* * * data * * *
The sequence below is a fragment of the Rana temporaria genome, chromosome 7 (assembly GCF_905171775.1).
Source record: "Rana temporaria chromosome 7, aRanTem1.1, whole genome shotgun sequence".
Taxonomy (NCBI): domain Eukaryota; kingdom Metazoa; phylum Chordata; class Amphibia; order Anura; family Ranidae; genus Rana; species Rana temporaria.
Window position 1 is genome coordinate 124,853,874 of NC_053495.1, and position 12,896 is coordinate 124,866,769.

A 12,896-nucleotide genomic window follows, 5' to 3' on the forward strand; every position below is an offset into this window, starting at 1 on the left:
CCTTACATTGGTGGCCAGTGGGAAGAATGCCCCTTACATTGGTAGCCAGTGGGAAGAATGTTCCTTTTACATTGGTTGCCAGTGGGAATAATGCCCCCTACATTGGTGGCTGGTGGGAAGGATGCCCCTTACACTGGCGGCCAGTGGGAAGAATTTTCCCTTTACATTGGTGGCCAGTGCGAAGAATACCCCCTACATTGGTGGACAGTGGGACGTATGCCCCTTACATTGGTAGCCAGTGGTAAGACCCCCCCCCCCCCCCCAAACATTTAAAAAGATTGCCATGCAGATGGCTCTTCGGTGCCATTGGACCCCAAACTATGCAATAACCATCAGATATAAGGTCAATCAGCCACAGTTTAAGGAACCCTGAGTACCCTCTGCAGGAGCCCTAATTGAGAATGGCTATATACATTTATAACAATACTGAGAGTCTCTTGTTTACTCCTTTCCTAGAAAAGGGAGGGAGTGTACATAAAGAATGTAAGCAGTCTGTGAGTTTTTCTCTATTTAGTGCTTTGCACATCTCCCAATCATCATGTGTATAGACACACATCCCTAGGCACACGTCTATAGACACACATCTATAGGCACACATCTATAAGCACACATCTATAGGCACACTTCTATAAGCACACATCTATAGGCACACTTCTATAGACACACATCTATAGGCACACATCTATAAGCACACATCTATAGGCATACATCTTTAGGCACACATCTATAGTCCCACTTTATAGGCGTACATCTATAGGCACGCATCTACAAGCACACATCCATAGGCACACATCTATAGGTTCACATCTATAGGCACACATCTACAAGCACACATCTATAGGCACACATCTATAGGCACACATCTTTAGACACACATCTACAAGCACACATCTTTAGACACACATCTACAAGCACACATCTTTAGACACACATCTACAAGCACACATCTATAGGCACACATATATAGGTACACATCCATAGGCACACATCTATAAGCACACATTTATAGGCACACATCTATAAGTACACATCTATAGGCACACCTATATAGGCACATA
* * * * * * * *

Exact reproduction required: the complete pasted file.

The sequence below is a fragment of the Rana temporaria genome, chromosome 7 (assembly GCF_905171775.1).
Source record: "Rana temporaria chromosome 7, aRanTem1.1, whole genome shotgun sequence".
Taxonomy (NCBI): domain Eukaryota; kingdom Metazoa; phylum Chordata; class Amphibia; order Anura; family Ranidae; genus Rana; species Rana temporaria.
Window position 1 is genome coordinate 124,853,874 of NC_053495.1, and position 12,896 is coordinate 124,866,769.

A 12,896-nucleotide genomic window follows, 5' to 3' on the forward strand; every position below is an offset into this window, starting at 1 on the left:
CCTTACATTGGTGGCCAGTGGGAAGAATGCCCCTTACATTGGTAGCCAGTGGGAAGAATGTTCCTTTTACATTGGTTGCCAGTGGGAATAATGCCCCCTACATTGGTGGCTGGTGGGAAGGATGCCCCTTACACTGGCGGCCAGTGGGAAGAATTTTCCCTTTACATTGGTGGCCAGTGCGAAGAATACCCCCTACATTGGTGGACAGTGGGACGTATGCCCCTTACATTGGTAGCCAGTGGTAAGACCCCCCCCCCCCCCCCAAACATTTAAAAAGATTGCCATGCAGATGGCTCTTCGGTGCCATTGGACCCCAAACTATGCAATAACCATCAGATATAAGGTCAATCAGCCACAGTTTAAGGAACCCTGAGTACCCTCTGCAGGAGCCCTAATTGAGAATGGCTATATACATTTATAACAATACTGAGAGTCTCTTGTTTACTCCTTTCCTAGAAAAGGGAGGGAGTGTACATAAAGAATGTAAGCAGTCTGTGAGTTTTTCTCTATTTAGTGCTTTGCACATCTCCCAATCATCATGTGTATAGACACACATCCCTAGGCACACGTCTATAGACACACATCTATAGGCACACATCTATAAGCACACATCTATAGGCACACTTCTATAAGCACACATCTATAGGCACACTTCTATAGACACACATCTATAGGCACACATCTATAAGCACACATCTATAGGCATACATCTTTAGGCACACATCTATAGTCCCACTTTATAGGCGTACATCTATAGGCACGCATCTACAAGCACACATCCATAGGCACACATCTATAGGTTCACATCTATAGGCACACATCTACAAGCACACATCTATAGGCACACATCTATAGGCACACATCTTTAGACACACATCTACAAGCACACATCTTTAGACACACATCTACAAGCACACATCTTTAGACACACATCTACAAGCACACATCTATAGGCACACATATATAGGTACACATCCATAGGCACACATCTATAAGCACACATTTATAGGCACACATCTATAAGTACACATCTATAGGCACACCTATATAGGCACATA